Chocolate muffin (basic)

Made these on the spur of the moment one lazy afternoon. I was browsing through my kitchen store, and after a quick check on the internet, I rehashed some basic recipes and came up with this for chocolate flavoured cupcakes.

Here’s the recipe:

Choco Cupcakes (basic)
  • 1 cup self-raising flour
  • 125g butter (softened)
  • 1/2 cup sugar
  • 2 eggs
  • 2 tbsp milk, plus a little more splash of milk if needed
  • 1/2 tsp vanilla essence
  • 1 tbsp cocoa powder + 1/2 a pack of instant coffee powder
  • 2/3 chocolate chips
  1. Preheat oven to 200 degrees
  2. Place all ingredients into a food processor (except for the milk & chips), and pulse to ensure mixture is even. Add milk towards the end, and pulse a little more
  3. Pour into 12 cupcake cases (or 8 large muffin cases), and bake for 15 mins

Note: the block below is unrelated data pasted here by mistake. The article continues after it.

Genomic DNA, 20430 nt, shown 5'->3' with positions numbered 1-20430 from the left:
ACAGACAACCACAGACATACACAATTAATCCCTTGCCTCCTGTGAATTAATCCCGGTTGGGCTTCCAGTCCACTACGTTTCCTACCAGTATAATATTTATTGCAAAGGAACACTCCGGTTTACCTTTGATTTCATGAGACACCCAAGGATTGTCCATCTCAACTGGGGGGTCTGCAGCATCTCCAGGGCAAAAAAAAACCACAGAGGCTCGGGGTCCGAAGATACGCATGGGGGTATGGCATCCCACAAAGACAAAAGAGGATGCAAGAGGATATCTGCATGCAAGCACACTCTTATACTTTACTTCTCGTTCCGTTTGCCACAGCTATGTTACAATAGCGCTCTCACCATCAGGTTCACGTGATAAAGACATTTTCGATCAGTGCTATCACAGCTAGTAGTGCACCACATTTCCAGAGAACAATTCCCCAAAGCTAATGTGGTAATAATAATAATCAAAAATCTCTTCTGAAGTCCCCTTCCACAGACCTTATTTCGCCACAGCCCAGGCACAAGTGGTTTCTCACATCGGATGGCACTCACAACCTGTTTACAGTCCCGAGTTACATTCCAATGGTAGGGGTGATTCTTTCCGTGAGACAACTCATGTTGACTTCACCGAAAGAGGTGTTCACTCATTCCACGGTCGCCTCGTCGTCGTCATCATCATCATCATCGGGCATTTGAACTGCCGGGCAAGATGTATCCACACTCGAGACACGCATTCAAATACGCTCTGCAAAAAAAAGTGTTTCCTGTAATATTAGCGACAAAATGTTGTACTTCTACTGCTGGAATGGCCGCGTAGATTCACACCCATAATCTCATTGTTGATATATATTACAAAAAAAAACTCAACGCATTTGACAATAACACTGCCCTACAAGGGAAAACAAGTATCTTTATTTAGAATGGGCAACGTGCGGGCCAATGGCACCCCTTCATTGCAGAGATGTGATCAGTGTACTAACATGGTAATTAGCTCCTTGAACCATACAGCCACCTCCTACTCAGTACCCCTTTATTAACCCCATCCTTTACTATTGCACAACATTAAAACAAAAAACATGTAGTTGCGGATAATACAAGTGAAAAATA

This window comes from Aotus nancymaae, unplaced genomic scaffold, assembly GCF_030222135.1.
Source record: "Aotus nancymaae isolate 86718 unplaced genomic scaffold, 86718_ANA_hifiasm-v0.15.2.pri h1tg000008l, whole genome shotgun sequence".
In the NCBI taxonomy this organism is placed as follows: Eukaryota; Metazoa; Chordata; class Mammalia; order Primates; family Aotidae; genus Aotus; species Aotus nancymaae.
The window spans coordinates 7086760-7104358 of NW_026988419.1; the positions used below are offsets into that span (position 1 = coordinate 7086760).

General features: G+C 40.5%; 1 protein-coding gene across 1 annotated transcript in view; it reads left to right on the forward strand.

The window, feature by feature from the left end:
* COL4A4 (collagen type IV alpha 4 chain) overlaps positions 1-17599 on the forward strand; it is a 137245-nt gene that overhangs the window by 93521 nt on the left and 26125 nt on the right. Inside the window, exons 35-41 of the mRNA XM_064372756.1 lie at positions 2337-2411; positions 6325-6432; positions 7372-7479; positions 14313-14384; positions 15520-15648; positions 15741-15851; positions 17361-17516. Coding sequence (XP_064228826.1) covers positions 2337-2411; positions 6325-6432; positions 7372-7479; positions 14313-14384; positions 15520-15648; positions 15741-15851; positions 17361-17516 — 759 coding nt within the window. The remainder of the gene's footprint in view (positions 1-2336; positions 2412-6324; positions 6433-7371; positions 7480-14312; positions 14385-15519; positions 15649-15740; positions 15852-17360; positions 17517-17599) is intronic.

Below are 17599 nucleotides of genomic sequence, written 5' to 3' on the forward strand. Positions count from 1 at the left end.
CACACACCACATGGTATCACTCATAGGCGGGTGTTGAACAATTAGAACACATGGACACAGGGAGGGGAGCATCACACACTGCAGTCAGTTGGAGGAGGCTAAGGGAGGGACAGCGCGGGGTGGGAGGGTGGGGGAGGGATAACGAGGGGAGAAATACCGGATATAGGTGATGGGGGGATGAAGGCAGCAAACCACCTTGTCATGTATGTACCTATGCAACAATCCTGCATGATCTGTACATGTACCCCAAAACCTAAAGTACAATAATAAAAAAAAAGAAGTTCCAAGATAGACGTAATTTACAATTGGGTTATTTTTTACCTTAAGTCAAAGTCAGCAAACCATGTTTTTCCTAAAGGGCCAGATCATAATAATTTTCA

4. Done !

Mango puree with sago beads

There's a very elegant name to this refreshing dessert, but I cannot remember what!

With leftover pomelo from an earlier after-dinner serving of fruits, I toss them in together with mango puree, some mango juice and sago beads that had been boiled till clear. It tasted even better after having sat in the fridge overnight.

Chocolate brownie muffin

I've not really put my new oven to the real test. It came with my new home, and I was doubtful about its quality since it was not something I chose. The oven comes with a blow-fan feature which I am unfamiliar with, and I only know, with Ollie's advice, that baking-times need to be reduced for such ovens.

True enough, I overdid my first set of bakes with the oven - cornflake cookies over the CNY period

I finally mustered up enough enthusiasm and excitement to make some chocolate brownie muffin. I had been trying to get hold of recipes that could yield rich, fudgy choco muffins, much like those from my favourite bake-shop in Shunfu.

I adapted the following from Happy Home Baking, whose blog I have been following.
I used lesser cocoa powder, brown sugar (instead of white) and also used smaller cupcases.

The result? - Yummy, rich and these are actually really brownies. Wonder what a pinch of baking powder might do...?